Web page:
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By Usama Jawad96
The Android beta for Clubhouse is now live in the U.S.
by Usama Jawad
Live audio social app Clubhouse launched exclusively on iOS over a year ago and quickly noted a massive surge in popularity despite its invite-only system. This was partially fueled by prominent figures and celebrities who made appearances on the platform. Given its popularity, other social media platforms such as Facebook also announced plans to enter the live audio space.
Back in March 2021, it was revealed that Clubhouse is launching on Android soon, and a beta for the Android app is now available for select audiences.
Image via Walk the ChatIn a blog post, the Clubhouse team said that even though it takes a measured approach to growth, the company noted a significant increase in its iOS user base this year as people invited more of their friends to the platform than usual. This caused server outages and affected algorithms which were not designed to handle load of this kind. As a result, the firm had to shift focus to expanding its team to fix issues rather than build new features.
But this has also made Clubhouse realize the need for universal audio experiences, hence the decision to go cross-platform now. The Android beta app can now be downloaded from Google Play but is currently only available in the U.S. The company once again plans to scale up gradually by first making the app available in the U.S., followed by other English-speaking countries, and eventually the rest of the world. This is also why it will be retaining its invite systems and waitlists.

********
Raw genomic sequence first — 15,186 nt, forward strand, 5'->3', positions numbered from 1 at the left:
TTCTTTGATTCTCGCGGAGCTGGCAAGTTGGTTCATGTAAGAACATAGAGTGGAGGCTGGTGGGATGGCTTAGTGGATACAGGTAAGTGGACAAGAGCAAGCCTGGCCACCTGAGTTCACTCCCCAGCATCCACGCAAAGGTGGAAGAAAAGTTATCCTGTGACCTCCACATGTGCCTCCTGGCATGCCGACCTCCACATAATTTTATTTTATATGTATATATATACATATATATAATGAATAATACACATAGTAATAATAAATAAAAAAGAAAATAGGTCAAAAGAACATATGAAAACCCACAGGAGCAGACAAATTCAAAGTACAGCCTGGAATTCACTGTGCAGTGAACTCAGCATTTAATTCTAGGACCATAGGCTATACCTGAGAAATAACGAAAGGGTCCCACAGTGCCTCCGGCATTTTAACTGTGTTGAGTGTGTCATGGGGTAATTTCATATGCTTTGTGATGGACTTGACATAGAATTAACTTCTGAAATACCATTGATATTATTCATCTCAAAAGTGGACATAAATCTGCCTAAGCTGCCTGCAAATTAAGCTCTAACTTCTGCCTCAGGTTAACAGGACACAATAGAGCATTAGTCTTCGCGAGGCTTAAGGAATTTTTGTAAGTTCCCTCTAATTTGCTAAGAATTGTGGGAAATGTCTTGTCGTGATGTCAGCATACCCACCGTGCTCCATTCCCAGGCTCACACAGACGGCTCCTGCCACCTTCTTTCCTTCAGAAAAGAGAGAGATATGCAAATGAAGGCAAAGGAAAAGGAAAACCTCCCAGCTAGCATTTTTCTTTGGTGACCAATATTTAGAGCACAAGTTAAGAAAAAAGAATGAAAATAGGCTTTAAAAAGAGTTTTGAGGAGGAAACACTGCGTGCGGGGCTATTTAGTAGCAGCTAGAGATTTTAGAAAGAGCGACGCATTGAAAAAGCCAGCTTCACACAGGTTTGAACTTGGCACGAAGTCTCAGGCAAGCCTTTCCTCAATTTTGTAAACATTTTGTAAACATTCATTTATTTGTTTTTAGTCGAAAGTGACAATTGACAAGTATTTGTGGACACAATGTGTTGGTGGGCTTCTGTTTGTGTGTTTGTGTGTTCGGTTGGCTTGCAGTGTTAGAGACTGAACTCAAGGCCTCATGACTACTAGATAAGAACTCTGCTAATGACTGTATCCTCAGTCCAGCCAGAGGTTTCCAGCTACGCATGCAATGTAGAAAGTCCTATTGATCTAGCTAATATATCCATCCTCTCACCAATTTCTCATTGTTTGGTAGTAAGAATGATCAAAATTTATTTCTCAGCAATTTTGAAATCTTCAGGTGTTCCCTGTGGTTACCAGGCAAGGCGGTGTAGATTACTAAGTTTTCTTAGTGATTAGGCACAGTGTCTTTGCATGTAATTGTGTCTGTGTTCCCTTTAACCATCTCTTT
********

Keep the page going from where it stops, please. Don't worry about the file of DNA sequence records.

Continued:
In the next few weeks, the firm will not only be working with its community to fix issues but will also be finalizing features such as payments and club creation before the app becomes publicly available for everyone. It went on to say that:
While all our readers may not be able to download Clubhouse yet, feel free to have a look at the Google Play listing here.
Google announces next steps for YouTube TV on Roku devices
by Paul Hill
Google has announced that it has added YouTube TV directly into its YouTube app so that users on Roku devices can continue to access the streaming platform. It comes after Roku pulled YouTube TV from its platform’s store following a failure between the firms to renew their distribution agreement.